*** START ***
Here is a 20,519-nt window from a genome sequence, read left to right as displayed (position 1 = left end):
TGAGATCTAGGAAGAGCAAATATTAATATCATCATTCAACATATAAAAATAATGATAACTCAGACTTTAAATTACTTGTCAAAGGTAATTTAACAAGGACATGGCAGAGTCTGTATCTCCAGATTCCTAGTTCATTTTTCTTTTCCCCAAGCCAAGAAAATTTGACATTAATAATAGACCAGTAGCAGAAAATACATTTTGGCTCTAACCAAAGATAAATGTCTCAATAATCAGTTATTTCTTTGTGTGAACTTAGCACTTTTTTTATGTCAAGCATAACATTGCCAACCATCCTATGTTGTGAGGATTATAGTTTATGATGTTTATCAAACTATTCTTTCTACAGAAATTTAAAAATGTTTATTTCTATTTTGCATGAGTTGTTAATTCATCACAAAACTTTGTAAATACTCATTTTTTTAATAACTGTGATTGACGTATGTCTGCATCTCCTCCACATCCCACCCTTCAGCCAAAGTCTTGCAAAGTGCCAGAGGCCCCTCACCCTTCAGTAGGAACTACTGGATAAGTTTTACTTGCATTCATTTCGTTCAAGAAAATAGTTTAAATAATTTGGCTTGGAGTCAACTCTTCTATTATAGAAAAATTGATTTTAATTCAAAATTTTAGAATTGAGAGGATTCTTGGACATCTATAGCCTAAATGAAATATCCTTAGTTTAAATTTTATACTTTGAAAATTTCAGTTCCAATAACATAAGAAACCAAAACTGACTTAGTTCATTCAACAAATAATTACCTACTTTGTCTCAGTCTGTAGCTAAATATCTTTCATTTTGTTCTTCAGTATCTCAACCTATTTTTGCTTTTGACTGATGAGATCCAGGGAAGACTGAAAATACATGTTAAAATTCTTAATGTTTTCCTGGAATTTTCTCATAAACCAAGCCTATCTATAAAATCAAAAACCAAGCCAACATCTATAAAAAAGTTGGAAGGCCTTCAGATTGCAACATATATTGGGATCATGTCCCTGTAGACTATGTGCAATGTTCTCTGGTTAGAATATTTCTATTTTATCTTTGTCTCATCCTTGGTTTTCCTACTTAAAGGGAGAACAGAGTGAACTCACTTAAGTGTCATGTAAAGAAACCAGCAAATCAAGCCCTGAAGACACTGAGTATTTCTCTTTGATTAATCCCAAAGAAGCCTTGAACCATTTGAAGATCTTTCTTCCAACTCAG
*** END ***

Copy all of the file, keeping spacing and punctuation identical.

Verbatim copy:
Here is a 20,519-nt window from a genome sequence, read left to right as displayed (position 1 = left end):
TGAGATCTAGGAAGAGCAAATATTAATATCATCATTCAACATATAAAAATAATGATAACTCAGACTTTAAATTACTTGTCAAAGGTAATTTAACAAGGACATGGCAGAGTCTGTATCTCCAGATTCCTAGTTCATTTTTCTTTTCCCCAAGCCAAGAAAATTTGACATTAATAATAGACCAGTAGCAGAAAATACATTTTGGCTCTAACCAAAGATAAATGTCTCAATAATCAGTTATTTCTTTGTGTGAACTTAGCACTTTTTTTATGTCAAGCATAACATTGCCAACCATCCTATGTTGTGAGGATTATAGTTTATGATGTTTATCAAACTATTCTTTCTACAGAAATTTAAAAATGTTTATTTCTATTTTGCATGAGTTGTTAATTCATCACAAAACTTTGTAAATACTCATTTTTTTAATAACTGTGATTGACGTATGTCTGCATCTCCTCCACATCCCACCCTTCAGCCAAAGTCTTGCAAAGTGCCAGAGGCCCCTCACCCTTCAGTAGGAACTACTGGATAAGTTTTACTTGCATTCATTTCGTTCAAGAAAATAGTTTAAATAATTTGGCTTGGAGTCAACTCTTCTATTATAGAAAAATTGATTTTAATTCAAAATTTTAGAATTGAGAGGATTCTTGGACATCTATAGCCTAAATGAAATATCCTTAGTTTAAATTTTATACTTTGAAAATTTCAGTTCCAATAACATAAGAAACCAAAACTGACTTAGTTCATTCAACAAATAATTACCTACTTTGTCTCAGTCTGTAGCTAAATATCTTTCATTTTGTTCTTCAGTATCTCAACCTATTTTTGCTTTTGACTGATGAGATCCAGGGAAGACTGAAAATACATGTTAAAATTCTTAATGTTTTCCTGGAATTTTCTCATAAACCAAGCCTATCTATAAAATCAAAAACCAAGCCAACATCTATAAAAAAGTTGGAAGGCCTTCAGATTGCAACATATATTGGGATCATGTCCCTGTAGACTATGTGCAATGTTCTCTGGTTAGAATATTTCTATTTTATCTTTGTCTCATCCTTGGTTTTCCTACTTAAAGGGAGAACAGAGTGAACTCACTTAAGTGTCATGTAAAGAAACCAGCAAATCAAGCCCTGAAGACACTGAGTATTTCTCTTTGATTAATCCCAAAGAAGCCTTGAACCATTTGAAGATCTTTCTTCCAACTCAG